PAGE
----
Well the supposed rubes and rednecks down in Dixie have a lot more on the ball than New York sophisticates-at least when it comes to the Constitution and the right of private property. This past Tuesday the voters of Mississippi voted overwhelmingly in favor of an eminent domain referendum that severely restricted the government from condemning property:
"WJTV, Channel 1 of Jackson, Mississippi, reports that in yesterday’s election the eminent domain amendment to the state constitution passed by a whoppping 73% to 27% margin, in spite of opposition by Republican Governor Hailey Barbour. The new constitutional provision prohibits the taking of private property for commercial redevelopment. Under its terms the taker must hold the property for at least 10 years before conveying it."
What this indicates is that the people of the state have more sense than their governor-remember that back in 2009 Governor Haley Barbour had vetoed the strong anti-condemnation bill that had passed the legislature:
"Mississippi Governor Haley Barbour vetoed eminent domain reform legislation yesterday after it was passed with strong support from both houses of the state legislature. Today, the Mississippi House voted 101 to 19 to override the veto, but the Senate has yet to weigh in. Mississippi is one of the few states not to have passed eminent domain reform legislation since the Supreme Court’s 2005 Kelo v. New London decision."
Of course enlightened New York has yet to even make a small move in the direction of reform. And Governor Barbour is a role model for Mike Bloomberg in this regard-a front man supreme for crony capitalism:
"But none of that mattered to Republican Gov. Haley Barbour, who promptly vetoed the bill, claiming it would cripple his ability to lure large corporations into the state. As Barbour, a former chairman of the Republican National Committee, admitted in his veto statement, had he not promised Toyota that he would use eminent domain to secure a piece of contested land for its Blue Springs facility, "Toyota would have broken off negotiations with us and chosen one of the other states competing with us for the project."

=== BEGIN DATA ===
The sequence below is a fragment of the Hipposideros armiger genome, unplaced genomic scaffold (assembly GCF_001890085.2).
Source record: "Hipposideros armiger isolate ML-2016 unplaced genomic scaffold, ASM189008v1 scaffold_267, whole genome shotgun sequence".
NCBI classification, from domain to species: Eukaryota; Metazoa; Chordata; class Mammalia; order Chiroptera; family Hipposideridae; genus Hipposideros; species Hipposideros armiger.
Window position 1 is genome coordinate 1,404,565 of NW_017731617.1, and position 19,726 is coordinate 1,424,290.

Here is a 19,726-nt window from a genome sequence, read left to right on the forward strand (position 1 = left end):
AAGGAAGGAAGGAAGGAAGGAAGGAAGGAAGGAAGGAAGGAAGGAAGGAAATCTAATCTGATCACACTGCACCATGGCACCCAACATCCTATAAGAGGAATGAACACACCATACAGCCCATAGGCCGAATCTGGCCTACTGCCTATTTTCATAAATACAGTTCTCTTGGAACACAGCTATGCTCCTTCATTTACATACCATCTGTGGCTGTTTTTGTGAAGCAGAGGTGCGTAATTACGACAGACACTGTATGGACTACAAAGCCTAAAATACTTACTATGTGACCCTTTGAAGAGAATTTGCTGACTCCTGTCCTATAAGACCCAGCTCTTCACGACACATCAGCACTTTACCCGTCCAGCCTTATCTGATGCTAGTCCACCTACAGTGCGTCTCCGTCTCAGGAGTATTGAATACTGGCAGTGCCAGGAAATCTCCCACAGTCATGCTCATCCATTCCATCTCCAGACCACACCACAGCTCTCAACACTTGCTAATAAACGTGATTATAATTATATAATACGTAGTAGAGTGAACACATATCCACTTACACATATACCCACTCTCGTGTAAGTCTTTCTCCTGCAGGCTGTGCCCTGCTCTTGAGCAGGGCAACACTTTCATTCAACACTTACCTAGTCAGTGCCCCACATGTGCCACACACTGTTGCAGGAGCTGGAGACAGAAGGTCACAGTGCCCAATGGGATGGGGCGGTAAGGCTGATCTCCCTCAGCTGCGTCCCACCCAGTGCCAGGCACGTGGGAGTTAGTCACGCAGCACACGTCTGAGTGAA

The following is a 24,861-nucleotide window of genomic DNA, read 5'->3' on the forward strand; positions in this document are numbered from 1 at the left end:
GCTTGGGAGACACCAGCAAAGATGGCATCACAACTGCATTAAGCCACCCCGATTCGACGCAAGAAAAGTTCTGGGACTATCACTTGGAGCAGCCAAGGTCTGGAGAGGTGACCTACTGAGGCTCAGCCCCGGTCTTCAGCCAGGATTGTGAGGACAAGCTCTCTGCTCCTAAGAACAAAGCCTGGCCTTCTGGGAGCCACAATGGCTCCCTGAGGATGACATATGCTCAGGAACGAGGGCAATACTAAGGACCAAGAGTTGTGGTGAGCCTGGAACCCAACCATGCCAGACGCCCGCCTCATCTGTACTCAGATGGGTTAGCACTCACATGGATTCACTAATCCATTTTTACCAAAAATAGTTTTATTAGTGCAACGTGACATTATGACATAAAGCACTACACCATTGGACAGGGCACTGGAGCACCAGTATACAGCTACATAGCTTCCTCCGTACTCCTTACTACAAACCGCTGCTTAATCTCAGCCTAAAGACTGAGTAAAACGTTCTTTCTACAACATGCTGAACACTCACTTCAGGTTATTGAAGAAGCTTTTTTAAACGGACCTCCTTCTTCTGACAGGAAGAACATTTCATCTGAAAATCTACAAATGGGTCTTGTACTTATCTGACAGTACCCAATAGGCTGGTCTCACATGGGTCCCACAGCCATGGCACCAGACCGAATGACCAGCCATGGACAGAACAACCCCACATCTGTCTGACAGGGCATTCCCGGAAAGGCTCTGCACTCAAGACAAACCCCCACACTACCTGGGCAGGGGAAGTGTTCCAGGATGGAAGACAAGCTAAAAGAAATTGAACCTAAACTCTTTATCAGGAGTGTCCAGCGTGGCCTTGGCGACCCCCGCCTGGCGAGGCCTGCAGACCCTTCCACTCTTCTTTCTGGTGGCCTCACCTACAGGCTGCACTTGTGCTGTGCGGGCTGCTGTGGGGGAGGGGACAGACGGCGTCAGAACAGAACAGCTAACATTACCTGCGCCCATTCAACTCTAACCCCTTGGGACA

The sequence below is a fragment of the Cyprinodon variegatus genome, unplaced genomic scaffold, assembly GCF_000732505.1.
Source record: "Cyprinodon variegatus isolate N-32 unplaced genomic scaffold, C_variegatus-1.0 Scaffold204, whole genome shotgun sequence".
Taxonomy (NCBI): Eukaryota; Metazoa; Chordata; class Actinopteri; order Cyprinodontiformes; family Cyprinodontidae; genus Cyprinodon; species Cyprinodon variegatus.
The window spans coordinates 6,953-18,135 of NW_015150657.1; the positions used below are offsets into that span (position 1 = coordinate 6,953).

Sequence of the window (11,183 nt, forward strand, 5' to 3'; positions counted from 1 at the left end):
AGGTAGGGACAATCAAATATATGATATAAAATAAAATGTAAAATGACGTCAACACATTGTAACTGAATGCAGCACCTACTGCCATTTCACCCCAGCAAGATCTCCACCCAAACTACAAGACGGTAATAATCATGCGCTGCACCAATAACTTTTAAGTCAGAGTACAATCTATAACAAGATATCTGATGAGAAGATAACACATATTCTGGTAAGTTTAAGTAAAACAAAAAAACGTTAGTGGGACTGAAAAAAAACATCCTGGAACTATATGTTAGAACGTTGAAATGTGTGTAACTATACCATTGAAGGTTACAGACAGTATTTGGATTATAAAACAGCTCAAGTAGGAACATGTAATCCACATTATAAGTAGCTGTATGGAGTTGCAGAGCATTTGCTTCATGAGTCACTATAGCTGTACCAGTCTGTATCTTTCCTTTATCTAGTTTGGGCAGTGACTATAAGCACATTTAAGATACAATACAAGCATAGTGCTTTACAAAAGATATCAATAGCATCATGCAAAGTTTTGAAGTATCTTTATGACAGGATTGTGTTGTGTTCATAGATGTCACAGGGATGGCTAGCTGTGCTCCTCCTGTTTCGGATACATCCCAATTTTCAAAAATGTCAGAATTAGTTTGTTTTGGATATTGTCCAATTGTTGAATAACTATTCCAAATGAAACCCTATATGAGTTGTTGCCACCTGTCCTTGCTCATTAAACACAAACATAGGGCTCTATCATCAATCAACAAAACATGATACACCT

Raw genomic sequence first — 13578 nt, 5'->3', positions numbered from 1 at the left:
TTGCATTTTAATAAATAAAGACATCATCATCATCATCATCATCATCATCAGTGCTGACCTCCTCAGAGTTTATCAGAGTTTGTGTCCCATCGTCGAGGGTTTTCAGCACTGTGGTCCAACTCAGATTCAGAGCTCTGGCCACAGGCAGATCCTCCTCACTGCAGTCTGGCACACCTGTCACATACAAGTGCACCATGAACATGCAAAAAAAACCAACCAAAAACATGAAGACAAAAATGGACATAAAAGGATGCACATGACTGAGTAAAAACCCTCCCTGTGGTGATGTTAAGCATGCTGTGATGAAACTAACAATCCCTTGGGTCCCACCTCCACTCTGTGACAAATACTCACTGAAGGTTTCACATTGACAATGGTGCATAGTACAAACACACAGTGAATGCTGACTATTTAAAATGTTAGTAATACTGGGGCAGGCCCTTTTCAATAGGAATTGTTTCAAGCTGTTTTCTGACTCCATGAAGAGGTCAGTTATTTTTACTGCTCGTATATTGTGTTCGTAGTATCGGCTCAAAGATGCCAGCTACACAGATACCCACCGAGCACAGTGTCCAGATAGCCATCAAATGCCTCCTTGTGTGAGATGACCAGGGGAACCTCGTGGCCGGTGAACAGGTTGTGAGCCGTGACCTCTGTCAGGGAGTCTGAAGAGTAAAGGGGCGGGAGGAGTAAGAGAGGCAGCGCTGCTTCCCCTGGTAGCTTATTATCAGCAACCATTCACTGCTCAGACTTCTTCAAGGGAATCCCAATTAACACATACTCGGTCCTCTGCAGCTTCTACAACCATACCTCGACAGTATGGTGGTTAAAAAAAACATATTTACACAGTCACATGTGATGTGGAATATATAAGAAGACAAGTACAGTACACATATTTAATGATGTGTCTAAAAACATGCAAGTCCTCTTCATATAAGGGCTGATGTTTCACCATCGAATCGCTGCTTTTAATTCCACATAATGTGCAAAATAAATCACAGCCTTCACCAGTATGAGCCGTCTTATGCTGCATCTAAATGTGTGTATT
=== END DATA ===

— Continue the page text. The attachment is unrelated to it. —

That sob story may be true, but it still does nothing to justify the state's forcible seizure of private property for the benefit a rich and powerful corporation. Toyota won't be building bridges or roads or waterways or any other legitimate public project that might permit the use (or threat) of eminent domain. It wants to build a plant to manufacture cars and then sell them for a profit. That's not a legitimate public use."
As Reason Magazine points out: "...if Barbour wants to attract business to his state, he might try pushing for lower corporate taxes or for any number of other pro-business enticements that don't involve stripping citizens of their fundamental rights." And if Bloomberg wants to promote economic development he might try making the NYC business climate just a bit more hospitable-something that tax happy Mike finds inordinately hard to do.